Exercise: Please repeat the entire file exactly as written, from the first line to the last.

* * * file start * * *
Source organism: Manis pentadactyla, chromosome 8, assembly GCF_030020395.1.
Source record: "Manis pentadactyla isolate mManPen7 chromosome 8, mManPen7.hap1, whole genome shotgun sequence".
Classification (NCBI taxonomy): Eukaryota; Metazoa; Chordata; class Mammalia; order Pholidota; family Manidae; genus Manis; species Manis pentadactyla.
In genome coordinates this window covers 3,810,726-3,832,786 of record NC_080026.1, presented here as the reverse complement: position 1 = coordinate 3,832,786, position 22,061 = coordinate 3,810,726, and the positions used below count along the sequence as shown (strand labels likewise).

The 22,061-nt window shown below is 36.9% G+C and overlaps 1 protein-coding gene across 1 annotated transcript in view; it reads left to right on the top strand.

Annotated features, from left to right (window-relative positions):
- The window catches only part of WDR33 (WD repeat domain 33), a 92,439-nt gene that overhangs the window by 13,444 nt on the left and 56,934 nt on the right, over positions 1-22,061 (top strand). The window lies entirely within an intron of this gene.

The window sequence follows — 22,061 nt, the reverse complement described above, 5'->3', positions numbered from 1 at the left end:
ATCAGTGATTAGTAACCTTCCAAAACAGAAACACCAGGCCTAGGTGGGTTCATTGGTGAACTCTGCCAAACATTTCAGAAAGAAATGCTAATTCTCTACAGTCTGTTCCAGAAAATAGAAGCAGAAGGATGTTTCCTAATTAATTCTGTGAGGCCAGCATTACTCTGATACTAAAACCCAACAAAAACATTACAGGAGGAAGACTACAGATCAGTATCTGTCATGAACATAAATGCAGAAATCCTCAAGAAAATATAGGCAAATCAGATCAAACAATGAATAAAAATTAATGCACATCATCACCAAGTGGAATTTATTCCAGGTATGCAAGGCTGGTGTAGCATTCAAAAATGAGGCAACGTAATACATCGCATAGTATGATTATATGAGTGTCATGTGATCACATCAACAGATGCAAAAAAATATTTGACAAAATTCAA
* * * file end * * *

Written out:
Source organism: Manis pentadactyla, chromosome 8, assembly GCF_030020395.1.
Source record: "Manis pentadactyla isolate mManPen7 chromosome 8, mManPen7.hap1, whole genome shotgun sequence".
Classification (NCBI taxonomy): Eukaryota; Metazoa; Chordata; class Mammalia; order Pholidota; family Manidae; genus Manis; species Manis pentadactyla.
In genome coordinates this window covers 3,810,726-3,832,786 of record NC_080026.1, presented here as the reverse complement: position 1 = coordinate 3,832,786, position 22,061 = coordinate 3,810,726, and the positions used below count along the sequence as shown (strand labels likewise).

The 22,061-nt window shown below is 36.9% G+C and overlaps 1 protein-coding gene across 1 annotated transcript in view; it reads left to right on the top strand.

Annotated features, from left to right (window-relative positions):
- The window catches only part of WDR33 (WD repeat domain 33), a 92,439-nt gene that overhangs the window by 13,444 nt on the left and 56,934 nt on the right, over positions 1-22,061 (top strand). The window lies entirely within an intron of this gene.

The window sequence follows — 22,061 nt, the reverse complement described above, 5'->3', positions numbered from 1 at the left end:
ATCAGTGATTAGTAACCTTCCAAAACAGAAACACCAGGCCTAGGTGGGTTCATTGGTGAACTCTGCCAAACATTTCAGAAAGAAATGCTAATTCTCTACAGTCTGTTCCAGAAAATAGAAGCAGAAGGATGTTTCCTAATTAATTCTGTGAGGCCAGCATTACTCTGATACTAAAACCCAACAAAAACATTACAGGAGGAAGACTACAGATCAGTATCTGTCATGAACATAAATGCAGAAATCCTCAAGAAAATATAGGCAAATCAGATCAAACAATGAATAAAAATTAATGCACATCATCACCAAGTGGAATTTATTCCAGGTATGCAAGGCTGGTGTAGCATTCAAAAATGAGGCAACGTAATACATCGCATAGTATGATTATATGAGTGTCATGTGATCACATCAACAGATGCAAAAAAATATTTGACAAAATTCAA